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Devaluation “just a quack medicine”

Andrew Cook CBE is chairman of William Cook Holdings and believes the longer-term consequences of devaluation are catastrophic. Here, in the third of three pieces looking at the impact of the devaluation of sterling on the British economy, he explains why.

Money

Andrew Cook

Andrew Cook

Devaluation is a quack medicine that has been tried time and again. It claims to promise increased business for no effort, but it ignores the fact that there are huge gaps in Britain’s manufacturing sector that are not suddenly going to fill up again. When it was tried in the past it did not boost exports and it did not provide a lifeline to the economy as was suggested it might.

Under Labour and Harold Wilson in 1967, for example, sterling was devalued by 14 per cent against the dollar. There was an initial boost to manufacturing, but four years later exports had fallen to -1 per cent and -2.2 per cent the year after that. Meanwhile, there was an immediate hike in annual inflation, immediately jumping to 4.7 per cent the following year and up a full 9.4 per cent within four years. There was no improvement at all in export figures.

In 1972, Ted Heath and the Conservatives effectively abolished the “sterling area”, in which Commonwealth countries either used sterling or pegged their own currency to it. This, coupled with a deliberate policy of the post-1974 Labour government of mismatching interest rates to inflation, set in motion the long decline of the pound throughout that decade, which saw it fall from DM9 in 1973 to DM3 in 1980. Meanwhile, annual inflation averaged around 15 per cent per annum throughout the 1970s and at one point peaked at 30 per cent. Exports, meanwhile, trended continually downwards.

In 1976, by which time the pound had devalued by about 40 per cent against the Deutschmark and 15 per cent against the dollar, there was again a small initial rise in manufacturing (two per cent) followed fairly shortly afterwards by a resumed decline. Inflation, however, remained high for the next four years.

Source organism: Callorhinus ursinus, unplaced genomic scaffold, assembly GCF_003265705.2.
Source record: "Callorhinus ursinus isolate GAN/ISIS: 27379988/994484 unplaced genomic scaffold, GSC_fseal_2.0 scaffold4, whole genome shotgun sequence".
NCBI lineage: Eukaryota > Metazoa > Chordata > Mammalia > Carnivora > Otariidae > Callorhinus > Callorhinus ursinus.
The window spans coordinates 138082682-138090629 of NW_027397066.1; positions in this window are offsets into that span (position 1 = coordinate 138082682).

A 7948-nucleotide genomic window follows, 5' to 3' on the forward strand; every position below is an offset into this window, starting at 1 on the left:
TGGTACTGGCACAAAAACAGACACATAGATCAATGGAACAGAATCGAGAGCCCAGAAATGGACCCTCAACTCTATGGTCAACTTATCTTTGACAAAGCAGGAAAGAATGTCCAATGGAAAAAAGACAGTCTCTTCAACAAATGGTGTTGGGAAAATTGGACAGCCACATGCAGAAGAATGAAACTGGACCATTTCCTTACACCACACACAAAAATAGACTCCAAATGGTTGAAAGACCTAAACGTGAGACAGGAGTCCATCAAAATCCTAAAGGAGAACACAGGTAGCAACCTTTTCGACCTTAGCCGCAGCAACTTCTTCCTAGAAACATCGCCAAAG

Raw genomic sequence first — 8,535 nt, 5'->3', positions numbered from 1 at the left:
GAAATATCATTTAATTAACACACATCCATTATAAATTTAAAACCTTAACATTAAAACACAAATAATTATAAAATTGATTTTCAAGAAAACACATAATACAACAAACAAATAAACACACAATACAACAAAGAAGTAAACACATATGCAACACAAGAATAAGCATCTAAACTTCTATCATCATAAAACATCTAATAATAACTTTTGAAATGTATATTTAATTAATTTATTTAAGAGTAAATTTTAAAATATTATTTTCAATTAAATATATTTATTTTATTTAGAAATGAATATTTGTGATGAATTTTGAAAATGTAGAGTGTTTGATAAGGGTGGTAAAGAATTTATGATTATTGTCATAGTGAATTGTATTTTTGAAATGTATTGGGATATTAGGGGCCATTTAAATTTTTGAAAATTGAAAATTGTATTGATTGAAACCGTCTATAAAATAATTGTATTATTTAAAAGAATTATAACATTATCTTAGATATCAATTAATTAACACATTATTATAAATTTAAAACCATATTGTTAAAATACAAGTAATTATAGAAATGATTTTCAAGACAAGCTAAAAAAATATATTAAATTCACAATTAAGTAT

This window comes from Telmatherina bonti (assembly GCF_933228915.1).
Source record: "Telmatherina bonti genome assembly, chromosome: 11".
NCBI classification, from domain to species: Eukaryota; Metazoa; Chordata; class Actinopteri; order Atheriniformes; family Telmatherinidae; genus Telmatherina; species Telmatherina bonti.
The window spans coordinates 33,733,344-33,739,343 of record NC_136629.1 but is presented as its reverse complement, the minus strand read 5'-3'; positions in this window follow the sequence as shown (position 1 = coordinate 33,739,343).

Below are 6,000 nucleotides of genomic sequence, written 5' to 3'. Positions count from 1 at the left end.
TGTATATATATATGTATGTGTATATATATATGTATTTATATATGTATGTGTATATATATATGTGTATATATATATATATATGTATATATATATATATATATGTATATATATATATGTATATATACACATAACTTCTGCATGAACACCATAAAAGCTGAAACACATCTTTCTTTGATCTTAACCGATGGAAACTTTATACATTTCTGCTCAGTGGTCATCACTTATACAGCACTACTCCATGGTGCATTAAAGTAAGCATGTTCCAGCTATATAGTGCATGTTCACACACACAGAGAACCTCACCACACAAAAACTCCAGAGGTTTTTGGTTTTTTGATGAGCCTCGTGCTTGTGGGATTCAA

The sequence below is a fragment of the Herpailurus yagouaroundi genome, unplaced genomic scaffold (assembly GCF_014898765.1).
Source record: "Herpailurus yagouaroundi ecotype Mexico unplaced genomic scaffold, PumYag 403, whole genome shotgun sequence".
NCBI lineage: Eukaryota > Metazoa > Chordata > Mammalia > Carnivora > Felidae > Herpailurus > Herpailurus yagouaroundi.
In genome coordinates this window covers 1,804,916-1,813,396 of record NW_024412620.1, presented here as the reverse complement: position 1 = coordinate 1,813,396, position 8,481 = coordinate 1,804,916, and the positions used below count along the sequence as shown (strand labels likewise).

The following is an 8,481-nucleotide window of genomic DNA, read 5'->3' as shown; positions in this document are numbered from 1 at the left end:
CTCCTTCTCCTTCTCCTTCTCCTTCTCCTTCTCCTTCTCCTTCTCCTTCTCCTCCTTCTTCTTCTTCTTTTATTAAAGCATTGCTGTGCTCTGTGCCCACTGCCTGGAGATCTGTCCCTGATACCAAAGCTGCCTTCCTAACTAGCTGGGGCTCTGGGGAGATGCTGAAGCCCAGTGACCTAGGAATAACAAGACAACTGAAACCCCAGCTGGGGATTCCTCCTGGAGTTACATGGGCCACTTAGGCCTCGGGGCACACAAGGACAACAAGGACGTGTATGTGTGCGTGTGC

There was then a revaluation when the incoming Conservative government, in a successful effort to kill inflation, pushed interest rates to 20 per cent between 1980 and 1982. The exchange rate then settled down throughout the 1980s until 1992, when the UK left the ERM and the pound fell by about 25 per cent against both the Deutschmark and the dollar. Surprisingly it didn’t cause too big a hike in inflation but neither did it do much for exports.

By 2012, Germany, despite its strong currency, had boosted its exports of manufactured goods to a massive $1.55trn (£1trn) per year, while the figure for Britain, despite its addiction to devaluation, was a mere $47bn (£29bn). This shows that there are reasons other than rates of exchange why countries can achieve export growth – innovative design, product quality and manufacturing efficiency are paramount among them.

The problem with much of the UK’s lost manufacturing industry was not a strong pound but complacency; a failure to produce decent quality goods and to adjust to market and economic changes. Many companies allowed themselves to be overtaken by the Germans and the Japanese, and manufacturing capability was lost forever. Today, thanks to instruction from Germany and Japan, we assemble good quality cars, whereas we used to make poor quality ones.

All devaluation ever does is to produce a shot in the arm for inflation and encourage complacency, the longer-term consequences of which are catastrophic.

Follow the debate

Watch a recording of the live debate

Read the original debate “To devalue or not to devalue?”

Read more about why John Mills thinks the best way to restore the UK’s manufacturing sector is to devalue sterling